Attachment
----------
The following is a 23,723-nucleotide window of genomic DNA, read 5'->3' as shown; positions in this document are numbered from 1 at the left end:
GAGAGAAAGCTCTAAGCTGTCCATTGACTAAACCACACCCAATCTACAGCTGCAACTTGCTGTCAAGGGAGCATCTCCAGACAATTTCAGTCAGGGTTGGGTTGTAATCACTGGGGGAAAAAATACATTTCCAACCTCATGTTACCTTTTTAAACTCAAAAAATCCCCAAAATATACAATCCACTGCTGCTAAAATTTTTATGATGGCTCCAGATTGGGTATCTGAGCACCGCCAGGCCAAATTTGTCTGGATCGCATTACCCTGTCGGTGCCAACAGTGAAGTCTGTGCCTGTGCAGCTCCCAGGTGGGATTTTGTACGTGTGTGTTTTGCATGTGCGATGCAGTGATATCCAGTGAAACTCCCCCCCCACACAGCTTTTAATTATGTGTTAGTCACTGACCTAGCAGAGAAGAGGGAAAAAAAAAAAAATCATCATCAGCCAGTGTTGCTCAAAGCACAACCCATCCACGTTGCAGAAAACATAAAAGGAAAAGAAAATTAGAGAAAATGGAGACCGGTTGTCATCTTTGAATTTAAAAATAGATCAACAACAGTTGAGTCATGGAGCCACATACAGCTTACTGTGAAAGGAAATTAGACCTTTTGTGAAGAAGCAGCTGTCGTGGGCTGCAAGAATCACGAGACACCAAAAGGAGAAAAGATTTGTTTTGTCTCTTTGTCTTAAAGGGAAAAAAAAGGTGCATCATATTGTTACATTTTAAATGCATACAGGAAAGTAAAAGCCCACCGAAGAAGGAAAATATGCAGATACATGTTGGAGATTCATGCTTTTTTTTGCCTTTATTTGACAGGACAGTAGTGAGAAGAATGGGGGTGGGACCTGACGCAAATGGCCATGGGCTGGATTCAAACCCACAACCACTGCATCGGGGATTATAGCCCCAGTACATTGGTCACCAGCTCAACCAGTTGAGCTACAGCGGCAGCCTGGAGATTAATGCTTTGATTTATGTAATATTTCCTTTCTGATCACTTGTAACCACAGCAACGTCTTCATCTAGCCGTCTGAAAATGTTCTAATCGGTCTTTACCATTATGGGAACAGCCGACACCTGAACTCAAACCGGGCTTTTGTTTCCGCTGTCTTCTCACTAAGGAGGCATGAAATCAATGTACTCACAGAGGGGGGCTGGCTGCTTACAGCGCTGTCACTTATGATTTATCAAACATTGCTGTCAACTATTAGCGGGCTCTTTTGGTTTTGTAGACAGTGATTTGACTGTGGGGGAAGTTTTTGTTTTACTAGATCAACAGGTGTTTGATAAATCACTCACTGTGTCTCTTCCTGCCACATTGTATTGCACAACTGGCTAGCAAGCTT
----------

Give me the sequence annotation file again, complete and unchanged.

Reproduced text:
The following is a 23,723-nucleotide window of genomic DNA, read 5'->3' as shown; positions in this document are numbered from 1 at the left end:
GAGAGAAAGCTCTAAGCTGTCCATTGACTAAACCACACCCAATCTACAGCTGCAACTTGCTGTCAAGGGAGCATCTCCAGACAATTTCAGTCAGGGTTGGGTTGTAATCACTGGGGGAAAAAATACATTTCCAACCTCATGTTACCTTTTTAAACTCAAAAAATCCCCAAAATATACAATCCACTGCTGCTAAAATTTTTATGATGGCTCCAGATTGGGTATCTGAGCACCGCCAGGCCAAATTTGTCTGGATCGCATTACCCTGTCGGTGCCAACAGTGAAGTCTGTGCCTGTGCAGCTCCCAGGTGGGATTTTGTACGTGTGTGTTTTGCATGTGCGATGCAGTGATATCCAGTGAAACTCCCCCCCCACACAGCTTTTAATTATGTGTTAGTCACTGACCTAGCAGAGAAGAGGGAAAAAAAAAAAAATCATCATCAGCCAGTGTTGCTCAAAGCACAACCCATCCACGTTGCAGAAAACATAAAAGGAAAAGAAAATTAGAGAAAATGGAGACCGGTTGTCATCTTTGAATTTAAAAATAGATCAACAACAGTTGAGTCATGGAGCCACATACAGCTTACTGTGAAAGGAAATTAGACCTTTTGTGAAGAAGCAGCTGTCGTGGGCTGCAAGAATCACGAGACACCAAAAGGAGAAAAGATTTGTTTTGTCTCTTTGTCTTAAAGGGAAAAAAAAGGTGCATCATATTGTTACATTTTAAATGCATACAGGAAAGTAAAAGCCCACCGAAGAAGGAAAATATGCAGATACATGTTGGAGATTCATGCTTTTTTTTGCCTTTATTTGACAGGACAGTAGTGAGAAGAATGGGGGTGGGACCTGACGCAAATGGCCATGGGCTGGATTCAAACCCACAACCACTGCATCGGGGATTATAGCCCCAGTACATTGGTCACCAGCTCAACCAGTTGAGCTACAGCGGCAGCCTGGAGATTAATGCTTTGATTTATGTAATATTTCCTTTCTGATCACTTGTAACCACAGCAACGTCTTCATCTAGCCGTCTGAAAATGTTCTAATCGGTCTTTACCATTATGGGAACAGCCGACACCTGAACTCAAACCGGGCTTTTGTTTCCGCTGTCTTCTCACTAAGGAGGCATGAAATCAATGTACTCACAGAGGGGGGCTGGCTGCTTACAGCGCTGTCACTTATGATTTATCAAACATTGCTGTCAACTATTAGCGGGCTCTTTTGGTTTTGTAGACAGTGATTTGACTGTGGGGGAAGTTTTTGTTTTACTAGATCAACAGGTGTTTGATAAATCACTCACTGTGTCTCTTCCTGCCACATTGTATTGCACAACTGGCTAGCAAGCTT